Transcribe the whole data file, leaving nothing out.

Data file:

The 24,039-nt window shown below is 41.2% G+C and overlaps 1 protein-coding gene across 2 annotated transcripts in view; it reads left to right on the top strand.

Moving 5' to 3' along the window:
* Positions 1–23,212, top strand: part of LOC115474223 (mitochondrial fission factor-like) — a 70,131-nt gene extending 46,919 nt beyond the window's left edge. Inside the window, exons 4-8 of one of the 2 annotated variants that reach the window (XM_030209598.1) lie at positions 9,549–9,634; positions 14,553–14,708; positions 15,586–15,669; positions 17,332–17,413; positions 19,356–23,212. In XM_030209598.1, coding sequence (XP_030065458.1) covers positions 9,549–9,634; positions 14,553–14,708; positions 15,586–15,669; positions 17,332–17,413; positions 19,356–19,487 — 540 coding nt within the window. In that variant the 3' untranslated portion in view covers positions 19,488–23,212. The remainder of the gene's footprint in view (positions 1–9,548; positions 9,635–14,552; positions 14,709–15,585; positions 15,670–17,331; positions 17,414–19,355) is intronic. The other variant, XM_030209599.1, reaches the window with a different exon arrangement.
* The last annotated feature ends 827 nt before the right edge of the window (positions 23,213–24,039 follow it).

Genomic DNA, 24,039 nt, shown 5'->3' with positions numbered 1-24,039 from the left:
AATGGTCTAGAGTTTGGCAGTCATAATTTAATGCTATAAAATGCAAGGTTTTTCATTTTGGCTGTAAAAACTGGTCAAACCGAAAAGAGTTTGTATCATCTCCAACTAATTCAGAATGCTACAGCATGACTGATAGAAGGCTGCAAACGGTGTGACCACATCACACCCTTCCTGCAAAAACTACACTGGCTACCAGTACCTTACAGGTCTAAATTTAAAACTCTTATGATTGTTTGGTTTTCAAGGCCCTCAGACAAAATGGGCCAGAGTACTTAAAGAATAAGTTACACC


The 24,039-nt window shown below is 41.2% G+C and overlaps 1 protein-coding gene across 2 annotated transcripts in view; it reads left to right on the top strand.

Moving 5' to 3' along the window:
* Positions 1–23,212, top strand: part of LOC115474223 (mitochondrial fission factor-like) — a 70,131-nt gene extending 46,919 nt beyond the window's left edge. Inside the window, exons 4-8 of one of the 2 annotated variants that reach the window (XM_030209598.1) lie at positions 9,549–9,634; positions 14,553–14,708; positions 15,586–15,669; positions 17,332–17,413; positions 19,356–23,212. In XM_030209598.1, coding sequence (XP_030065458.1) covers positions 9,549–9,634; positions 14,553–14,708; positions 15,586–15,669; positions 17,332–17,413; positions 19,356–19,487 — 540 coding nt within the window. In that variant the 3' untranslated portion in view covers positions 19,488–23,212. The remainder of the gene's footprint in view (positions 1–9,548; positions 9,635–14,552; positions 14,709–15,585; positions 15,670–17,331; positions 17,414–19,355) is intronic. The other variant, XM_030209599.1, reaches the window with a different exon arrangement.
* The last annotated feature ends 827 nt before the right edge of the window (positions 23,213–24,039 follow it).

Genomic DNA, 24,039 nt, shown 5'->3' with positions numbered 1-24,039 from the left:
AATGGTCTAGAGTTTGGCAGTCATAATTTAATGCTATAAAATGCAAGGTTTTTCATTTTGGCTGTAAAAACTGGTCAAACCGAAAAGAGTTTGTATCATCTCCAACTAATTCAGAATGCTACAGCATGACTGATAGAAGGCTGCAAACGGTGTGACCACATCACACCCTTCCTGCAAAAACTACACTGGCTACCAGTACCTTACAGGTCTAAATTTAAAACTCTTATGATTGTTTGGTTTTCAAGGCCCTCAGACAAAATGGGCCAGAGTACTTAAAGAATAAGTTACACC